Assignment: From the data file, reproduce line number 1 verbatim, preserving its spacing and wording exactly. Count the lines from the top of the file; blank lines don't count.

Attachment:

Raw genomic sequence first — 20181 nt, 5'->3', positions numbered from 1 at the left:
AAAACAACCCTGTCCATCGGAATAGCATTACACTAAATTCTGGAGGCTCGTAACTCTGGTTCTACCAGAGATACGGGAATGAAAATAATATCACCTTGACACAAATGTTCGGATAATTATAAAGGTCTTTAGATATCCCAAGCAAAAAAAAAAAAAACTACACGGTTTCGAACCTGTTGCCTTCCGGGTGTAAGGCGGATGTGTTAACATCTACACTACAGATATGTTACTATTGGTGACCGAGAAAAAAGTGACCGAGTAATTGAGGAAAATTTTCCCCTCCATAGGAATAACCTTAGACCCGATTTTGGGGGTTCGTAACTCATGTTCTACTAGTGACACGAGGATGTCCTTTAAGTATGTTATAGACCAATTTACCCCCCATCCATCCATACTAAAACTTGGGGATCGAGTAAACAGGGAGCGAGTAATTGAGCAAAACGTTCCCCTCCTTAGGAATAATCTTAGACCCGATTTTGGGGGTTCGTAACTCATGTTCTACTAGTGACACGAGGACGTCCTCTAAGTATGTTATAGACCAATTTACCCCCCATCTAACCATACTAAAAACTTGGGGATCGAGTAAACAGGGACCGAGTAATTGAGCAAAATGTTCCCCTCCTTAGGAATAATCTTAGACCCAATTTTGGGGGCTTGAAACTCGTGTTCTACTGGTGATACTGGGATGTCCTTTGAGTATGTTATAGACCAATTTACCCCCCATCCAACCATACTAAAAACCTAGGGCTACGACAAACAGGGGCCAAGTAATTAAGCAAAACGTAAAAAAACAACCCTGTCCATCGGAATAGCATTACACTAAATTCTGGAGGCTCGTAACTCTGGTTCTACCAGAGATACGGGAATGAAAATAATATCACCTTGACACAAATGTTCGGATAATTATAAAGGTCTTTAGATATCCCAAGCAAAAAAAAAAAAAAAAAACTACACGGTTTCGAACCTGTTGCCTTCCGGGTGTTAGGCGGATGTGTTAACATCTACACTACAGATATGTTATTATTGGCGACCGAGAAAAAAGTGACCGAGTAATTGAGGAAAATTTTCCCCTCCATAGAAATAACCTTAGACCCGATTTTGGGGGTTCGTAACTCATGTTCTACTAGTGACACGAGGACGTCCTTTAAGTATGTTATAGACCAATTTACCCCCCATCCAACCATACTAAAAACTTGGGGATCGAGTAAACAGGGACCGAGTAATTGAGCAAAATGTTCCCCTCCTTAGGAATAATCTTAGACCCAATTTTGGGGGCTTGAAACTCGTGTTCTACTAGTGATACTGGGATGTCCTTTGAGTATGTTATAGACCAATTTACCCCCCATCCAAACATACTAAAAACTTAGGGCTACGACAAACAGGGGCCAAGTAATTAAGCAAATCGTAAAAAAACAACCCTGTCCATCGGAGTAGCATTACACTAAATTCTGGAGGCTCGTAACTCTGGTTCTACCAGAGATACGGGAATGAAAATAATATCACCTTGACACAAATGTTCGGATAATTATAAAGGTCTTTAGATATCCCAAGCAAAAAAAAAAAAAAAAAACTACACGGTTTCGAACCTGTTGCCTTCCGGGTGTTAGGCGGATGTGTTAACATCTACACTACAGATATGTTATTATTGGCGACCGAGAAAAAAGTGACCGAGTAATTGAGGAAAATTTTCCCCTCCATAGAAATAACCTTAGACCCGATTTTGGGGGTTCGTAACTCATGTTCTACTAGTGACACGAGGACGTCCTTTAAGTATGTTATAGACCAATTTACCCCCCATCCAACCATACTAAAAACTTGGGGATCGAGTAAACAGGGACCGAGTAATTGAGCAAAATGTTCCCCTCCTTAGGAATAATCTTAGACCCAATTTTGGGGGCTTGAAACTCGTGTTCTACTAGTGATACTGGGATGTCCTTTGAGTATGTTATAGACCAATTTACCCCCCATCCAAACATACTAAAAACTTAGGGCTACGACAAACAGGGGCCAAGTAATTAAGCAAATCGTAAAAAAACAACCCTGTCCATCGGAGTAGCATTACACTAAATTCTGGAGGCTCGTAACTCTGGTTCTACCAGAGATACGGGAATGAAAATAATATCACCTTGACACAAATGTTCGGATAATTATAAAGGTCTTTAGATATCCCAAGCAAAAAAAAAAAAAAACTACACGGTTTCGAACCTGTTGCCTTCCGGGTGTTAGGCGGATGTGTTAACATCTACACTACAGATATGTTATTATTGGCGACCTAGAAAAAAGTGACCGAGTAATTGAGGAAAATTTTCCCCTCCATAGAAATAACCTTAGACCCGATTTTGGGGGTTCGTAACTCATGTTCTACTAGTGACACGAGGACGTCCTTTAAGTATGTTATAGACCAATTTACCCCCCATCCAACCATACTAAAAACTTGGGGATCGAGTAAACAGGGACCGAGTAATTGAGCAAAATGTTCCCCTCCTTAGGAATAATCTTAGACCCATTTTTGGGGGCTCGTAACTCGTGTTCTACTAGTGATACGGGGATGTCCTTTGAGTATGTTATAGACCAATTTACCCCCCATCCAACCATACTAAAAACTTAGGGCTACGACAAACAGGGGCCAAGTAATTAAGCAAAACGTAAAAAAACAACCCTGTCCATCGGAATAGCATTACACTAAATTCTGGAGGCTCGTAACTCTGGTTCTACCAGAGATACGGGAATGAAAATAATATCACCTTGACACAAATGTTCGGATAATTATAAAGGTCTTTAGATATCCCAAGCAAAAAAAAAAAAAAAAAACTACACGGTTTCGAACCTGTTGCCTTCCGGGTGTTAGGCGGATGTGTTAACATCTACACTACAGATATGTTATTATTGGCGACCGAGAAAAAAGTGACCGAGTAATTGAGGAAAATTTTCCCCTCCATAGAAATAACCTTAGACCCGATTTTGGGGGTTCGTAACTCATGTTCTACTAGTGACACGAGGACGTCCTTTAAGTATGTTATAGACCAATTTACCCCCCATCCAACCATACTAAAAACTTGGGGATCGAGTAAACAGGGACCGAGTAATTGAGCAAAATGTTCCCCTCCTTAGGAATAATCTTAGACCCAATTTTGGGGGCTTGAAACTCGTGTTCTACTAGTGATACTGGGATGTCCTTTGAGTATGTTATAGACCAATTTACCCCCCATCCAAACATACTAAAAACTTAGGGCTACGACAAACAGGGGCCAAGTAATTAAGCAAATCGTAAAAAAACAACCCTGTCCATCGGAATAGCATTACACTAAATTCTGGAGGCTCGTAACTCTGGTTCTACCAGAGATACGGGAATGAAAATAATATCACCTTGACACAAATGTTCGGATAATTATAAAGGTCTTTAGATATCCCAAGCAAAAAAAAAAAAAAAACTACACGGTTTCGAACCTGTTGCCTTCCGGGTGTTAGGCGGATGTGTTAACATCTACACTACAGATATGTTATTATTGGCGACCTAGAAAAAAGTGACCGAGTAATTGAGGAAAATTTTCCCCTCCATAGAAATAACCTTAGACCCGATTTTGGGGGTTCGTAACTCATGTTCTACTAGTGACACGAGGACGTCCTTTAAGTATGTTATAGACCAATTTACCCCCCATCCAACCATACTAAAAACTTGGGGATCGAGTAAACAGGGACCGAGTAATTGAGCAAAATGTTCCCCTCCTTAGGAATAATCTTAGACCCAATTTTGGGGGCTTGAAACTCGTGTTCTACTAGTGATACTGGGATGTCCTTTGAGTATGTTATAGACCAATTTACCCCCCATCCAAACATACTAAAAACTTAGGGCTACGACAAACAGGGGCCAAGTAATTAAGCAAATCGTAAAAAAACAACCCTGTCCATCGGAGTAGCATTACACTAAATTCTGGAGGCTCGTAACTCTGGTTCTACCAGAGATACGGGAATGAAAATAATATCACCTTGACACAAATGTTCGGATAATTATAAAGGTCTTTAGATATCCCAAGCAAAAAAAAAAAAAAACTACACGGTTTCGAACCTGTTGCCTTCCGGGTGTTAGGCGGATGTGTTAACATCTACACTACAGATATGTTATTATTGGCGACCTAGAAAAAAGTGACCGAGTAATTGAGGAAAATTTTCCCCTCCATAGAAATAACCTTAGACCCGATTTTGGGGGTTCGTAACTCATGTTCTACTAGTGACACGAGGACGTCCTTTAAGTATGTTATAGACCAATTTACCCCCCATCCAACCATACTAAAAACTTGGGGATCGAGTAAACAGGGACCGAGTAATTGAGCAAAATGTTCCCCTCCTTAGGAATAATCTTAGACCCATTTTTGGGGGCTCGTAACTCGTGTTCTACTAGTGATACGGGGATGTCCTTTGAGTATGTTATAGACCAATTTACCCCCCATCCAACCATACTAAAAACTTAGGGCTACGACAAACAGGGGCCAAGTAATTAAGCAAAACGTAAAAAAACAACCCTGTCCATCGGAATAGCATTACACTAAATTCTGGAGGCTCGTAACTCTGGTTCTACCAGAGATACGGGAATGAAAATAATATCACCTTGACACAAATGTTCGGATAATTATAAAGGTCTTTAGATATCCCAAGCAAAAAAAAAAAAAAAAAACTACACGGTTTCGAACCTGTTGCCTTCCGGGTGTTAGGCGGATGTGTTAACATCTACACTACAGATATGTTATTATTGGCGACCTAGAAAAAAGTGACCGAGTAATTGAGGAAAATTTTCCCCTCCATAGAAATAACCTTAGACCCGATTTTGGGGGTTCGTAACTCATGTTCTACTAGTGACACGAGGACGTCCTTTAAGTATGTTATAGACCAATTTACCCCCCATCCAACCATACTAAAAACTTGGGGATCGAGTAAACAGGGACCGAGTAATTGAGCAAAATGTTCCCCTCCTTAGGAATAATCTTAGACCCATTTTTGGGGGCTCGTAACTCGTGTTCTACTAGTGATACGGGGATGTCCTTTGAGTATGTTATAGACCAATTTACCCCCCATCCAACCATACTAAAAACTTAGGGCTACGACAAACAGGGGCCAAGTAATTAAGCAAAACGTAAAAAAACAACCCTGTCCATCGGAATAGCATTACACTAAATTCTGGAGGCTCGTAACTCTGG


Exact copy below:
Raw genomic sequence first — 20181 nt, 5'->3', positions numbered from 1 at the left: